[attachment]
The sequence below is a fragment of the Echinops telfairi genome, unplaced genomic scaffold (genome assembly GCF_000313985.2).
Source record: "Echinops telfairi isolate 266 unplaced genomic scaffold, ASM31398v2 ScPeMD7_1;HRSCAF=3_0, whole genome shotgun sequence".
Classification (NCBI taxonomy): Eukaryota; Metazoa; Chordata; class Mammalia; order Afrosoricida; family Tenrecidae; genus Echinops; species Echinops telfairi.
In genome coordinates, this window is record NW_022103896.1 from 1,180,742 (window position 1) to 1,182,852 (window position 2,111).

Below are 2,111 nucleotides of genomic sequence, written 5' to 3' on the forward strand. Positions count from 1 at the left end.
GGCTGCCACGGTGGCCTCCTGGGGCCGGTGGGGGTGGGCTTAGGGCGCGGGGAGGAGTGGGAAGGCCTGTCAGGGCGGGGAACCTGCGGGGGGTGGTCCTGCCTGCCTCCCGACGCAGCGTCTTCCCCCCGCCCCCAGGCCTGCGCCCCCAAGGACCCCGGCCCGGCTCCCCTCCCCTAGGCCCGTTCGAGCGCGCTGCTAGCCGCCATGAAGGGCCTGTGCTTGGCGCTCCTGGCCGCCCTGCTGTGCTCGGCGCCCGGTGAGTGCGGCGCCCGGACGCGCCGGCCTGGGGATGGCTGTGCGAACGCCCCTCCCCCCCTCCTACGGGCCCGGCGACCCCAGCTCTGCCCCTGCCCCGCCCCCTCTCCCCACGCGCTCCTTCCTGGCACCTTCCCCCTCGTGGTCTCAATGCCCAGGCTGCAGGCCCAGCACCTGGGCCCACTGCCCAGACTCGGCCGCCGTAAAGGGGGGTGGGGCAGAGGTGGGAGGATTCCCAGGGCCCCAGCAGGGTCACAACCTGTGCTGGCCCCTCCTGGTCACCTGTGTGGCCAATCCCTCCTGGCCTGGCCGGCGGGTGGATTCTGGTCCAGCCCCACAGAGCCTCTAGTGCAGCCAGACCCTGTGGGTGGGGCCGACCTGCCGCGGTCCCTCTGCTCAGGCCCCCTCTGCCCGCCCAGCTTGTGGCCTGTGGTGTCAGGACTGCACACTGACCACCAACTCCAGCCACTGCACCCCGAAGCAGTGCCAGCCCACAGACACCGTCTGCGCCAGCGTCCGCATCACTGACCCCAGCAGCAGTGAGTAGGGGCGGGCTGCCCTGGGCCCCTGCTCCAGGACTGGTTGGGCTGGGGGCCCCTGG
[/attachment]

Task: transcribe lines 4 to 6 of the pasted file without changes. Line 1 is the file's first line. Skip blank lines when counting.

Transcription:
In genome coordinates, this window is record NW_022103896.1 from 1,180,742 (window position 1) to 1,182,852 (window position 2,111).

Below are 2,111 nucleotides of genomic sequence, written 5' to 3' on the forward strand. Positions count from 1 at the left end.
GGCTGCCACGGTGGCCTCCTGGGGCCGGTGGGGGTGGGCTTAGGGCGCGGGGAGGAGTGGGAAGGCCTGTCAGGGCGGGGAACCTGCGGGGGGTGGTCCTGCCTGCCTCCCGACGCAGCGTCTTCCCCCCGCCCCCAGGCCTGCGCCCCCAAGGACCCCGGCCCGGCTCCCCTCCCCTAGGCCCGTTCGAGCGCGCTGCTAGCCGCCATGAAGGGCCTGTGCTTGGCGCTCCTGGCCGCCCTGCTGTGCTCGGCGCCCGGTGAGTGCGGCGCCCGGACGCGCCGGCCTGGGGATGGCTGTGCGAACGCCCCTCCCCCCCTCCTACGGGCCCGGCGACCCCAGCTCTGCCCCTGCCCCGCCCCCTCTCCCCACGCGCTCCTTCCTGGCACCTTCCCCCTCGTGGTCTCAATGCCCAGGCTGCAGGCCCAGCACCTGGGCCCACTGCCCAGACTCGGCCGCCGTAAAGGGGGGTGGGGCAGAGGTGGGAGGATTCCCAGGGCCCCAGCAGGGTCACAACCTGTGCTGGCCCCTCCTGGTCACCTGTGTGGCCAATCCCTCCTGGCCTGGCCGGCGGGTGGATTCTGGTCCAGCCCCACAGAGCCTCTAGTGCAGCCAGACCCTGTGGGTGGGGCCGACCTGCCGCGGTCCCTCTGCTCAGGCCCCCTCTGCCCGCCCAGCTTGTGGCCTGTGGTGTCAGGACTGCACACTGACCACCAACTCCAGCCACTGCACCCCGAAGCAGTGCCAGCCCACAGACACCGTCTGCGCCAGCGTCCGCATCACTGACCCCAGCAGCAGTGAGTAGGGGCGGGCTGCCCTGGGCCCCTGCTCCAGGACTGGTTGGGCTGGGGGCCCCTGG